What’s Your Body Trying to Tell You?
Most Likely CausesBeing overweight or having nasal or sinus problems (like a deviated septum, nasal polyps, or allergies) can lead to swelling that partially blocks the airway, increasing the chances that the tissues in the back of your throat will shake, rattle, and roll while you sleep.
Less Likely CauseYou may have obstructive sleep apnea (OSA), a condition in which snoring is accompanied by brief pauses in breathing as you sleep.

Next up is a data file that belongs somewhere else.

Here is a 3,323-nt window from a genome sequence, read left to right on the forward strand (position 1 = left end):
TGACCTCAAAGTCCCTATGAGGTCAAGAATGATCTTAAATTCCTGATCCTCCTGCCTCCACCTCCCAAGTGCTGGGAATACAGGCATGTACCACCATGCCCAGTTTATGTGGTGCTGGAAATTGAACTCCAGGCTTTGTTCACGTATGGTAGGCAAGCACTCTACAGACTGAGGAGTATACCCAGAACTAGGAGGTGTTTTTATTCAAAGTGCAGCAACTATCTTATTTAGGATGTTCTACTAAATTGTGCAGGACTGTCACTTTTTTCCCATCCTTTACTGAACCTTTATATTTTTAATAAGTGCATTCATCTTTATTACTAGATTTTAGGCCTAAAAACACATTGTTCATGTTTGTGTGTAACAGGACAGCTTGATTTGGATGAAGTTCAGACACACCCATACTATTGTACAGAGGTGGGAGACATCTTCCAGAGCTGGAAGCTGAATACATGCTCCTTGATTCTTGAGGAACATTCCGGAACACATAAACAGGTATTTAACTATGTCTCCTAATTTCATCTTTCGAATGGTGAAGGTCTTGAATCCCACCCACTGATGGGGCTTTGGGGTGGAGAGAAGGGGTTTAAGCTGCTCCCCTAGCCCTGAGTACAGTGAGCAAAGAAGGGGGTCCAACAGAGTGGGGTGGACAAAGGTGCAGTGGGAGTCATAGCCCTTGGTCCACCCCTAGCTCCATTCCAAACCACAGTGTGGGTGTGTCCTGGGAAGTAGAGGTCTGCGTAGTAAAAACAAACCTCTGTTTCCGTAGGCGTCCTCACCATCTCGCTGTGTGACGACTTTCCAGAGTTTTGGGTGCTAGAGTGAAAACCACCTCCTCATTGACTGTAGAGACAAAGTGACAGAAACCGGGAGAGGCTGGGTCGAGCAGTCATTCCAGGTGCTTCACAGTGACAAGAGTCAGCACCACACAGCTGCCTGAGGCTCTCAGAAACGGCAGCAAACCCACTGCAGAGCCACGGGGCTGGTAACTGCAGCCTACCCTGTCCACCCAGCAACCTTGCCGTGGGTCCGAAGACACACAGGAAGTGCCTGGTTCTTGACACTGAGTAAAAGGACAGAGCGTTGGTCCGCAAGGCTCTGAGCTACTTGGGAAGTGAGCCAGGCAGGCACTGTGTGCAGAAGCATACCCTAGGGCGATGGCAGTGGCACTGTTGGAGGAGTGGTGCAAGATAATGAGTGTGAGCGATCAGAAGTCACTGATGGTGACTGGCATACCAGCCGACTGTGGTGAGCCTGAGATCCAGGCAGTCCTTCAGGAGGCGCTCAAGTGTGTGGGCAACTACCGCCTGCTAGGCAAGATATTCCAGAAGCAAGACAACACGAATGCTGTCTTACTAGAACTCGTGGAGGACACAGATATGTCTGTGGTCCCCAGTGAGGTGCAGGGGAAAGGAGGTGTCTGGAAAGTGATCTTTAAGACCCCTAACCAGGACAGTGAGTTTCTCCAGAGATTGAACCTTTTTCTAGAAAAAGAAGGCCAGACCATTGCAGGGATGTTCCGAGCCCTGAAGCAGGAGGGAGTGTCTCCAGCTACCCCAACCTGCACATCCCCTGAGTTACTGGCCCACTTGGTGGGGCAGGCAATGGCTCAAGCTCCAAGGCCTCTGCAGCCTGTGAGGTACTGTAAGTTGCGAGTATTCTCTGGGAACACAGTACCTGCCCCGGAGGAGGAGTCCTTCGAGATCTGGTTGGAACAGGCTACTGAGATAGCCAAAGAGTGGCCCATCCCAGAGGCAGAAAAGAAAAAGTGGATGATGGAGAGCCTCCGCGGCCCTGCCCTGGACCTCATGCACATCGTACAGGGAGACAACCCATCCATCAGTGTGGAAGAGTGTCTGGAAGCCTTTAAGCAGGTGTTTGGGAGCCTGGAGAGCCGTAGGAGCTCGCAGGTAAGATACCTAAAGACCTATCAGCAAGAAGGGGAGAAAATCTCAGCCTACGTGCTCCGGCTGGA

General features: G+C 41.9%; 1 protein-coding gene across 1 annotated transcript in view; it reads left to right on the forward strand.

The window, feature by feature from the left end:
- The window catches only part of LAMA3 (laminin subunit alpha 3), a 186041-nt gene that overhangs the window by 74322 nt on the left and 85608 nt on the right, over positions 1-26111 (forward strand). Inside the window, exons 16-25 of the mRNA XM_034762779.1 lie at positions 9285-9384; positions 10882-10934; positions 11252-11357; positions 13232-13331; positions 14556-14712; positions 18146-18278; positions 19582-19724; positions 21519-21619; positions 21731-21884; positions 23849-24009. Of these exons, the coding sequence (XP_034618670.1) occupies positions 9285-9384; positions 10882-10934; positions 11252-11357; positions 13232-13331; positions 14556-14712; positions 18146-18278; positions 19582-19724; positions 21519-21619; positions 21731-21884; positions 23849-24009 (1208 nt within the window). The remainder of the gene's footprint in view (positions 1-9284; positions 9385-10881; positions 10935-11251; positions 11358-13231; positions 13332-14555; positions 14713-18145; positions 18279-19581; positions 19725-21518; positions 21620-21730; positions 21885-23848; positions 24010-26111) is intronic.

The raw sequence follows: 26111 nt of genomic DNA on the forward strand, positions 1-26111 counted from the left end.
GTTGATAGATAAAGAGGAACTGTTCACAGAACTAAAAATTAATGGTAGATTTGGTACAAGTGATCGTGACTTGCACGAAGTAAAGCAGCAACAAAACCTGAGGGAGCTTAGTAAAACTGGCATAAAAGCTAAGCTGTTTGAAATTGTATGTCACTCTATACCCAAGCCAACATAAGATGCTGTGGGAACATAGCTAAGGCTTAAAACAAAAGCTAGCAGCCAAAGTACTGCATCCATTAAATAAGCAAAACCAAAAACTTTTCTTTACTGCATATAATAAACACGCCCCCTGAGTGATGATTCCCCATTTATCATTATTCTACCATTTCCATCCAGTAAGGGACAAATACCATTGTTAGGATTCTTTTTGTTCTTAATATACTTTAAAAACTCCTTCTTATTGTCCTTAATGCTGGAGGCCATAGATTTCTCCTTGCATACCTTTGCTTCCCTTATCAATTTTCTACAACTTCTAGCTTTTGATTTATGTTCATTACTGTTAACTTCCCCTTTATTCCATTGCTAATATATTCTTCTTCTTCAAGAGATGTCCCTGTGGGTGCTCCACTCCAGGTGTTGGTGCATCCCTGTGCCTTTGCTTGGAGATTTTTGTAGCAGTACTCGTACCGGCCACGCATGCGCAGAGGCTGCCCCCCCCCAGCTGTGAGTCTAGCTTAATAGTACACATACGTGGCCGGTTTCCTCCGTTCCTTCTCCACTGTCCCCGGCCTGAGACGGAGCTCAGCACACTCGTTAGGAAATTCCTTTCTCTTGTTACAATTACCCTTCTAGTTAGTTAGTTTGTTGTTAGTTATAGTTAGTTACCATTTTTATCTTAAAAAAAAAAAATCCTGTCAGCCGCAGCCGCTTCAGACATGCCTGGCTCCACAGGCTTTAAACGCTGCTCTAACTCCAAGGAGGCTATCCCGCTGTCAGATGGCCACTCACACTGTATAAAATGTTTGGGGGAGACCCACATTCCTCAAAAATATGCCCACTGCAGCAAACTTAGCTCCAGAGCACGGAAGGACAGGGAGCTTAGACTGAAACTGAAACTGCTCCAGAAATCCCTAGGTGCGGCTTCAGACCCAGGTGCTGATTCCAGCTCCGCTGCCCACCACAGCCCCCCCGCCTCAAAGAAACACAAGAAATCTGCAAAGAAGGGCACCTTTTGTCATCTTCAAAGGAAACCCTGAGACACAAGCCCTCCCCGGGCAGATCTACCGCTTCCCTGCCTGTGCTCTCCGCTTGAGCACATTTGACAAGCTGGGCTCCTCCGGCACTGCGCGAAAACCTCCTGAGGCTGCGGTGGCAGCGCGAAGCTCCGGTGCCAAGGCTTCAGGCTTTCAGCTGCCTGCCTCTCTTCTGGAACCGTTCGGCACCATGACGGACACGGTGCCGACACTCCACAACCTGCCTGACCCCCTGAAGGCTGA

What to do:
- To keep the airway as open as possible, sleep on your side so your throat tissues don't collapse.
- Breathe Right nasal strips (available at drugstores) can help widen nasal passages so you can breathe more easily.
- If your snoring is keeping you or your partner awake, consult a sleep specialist to find out if OSA may be to blame.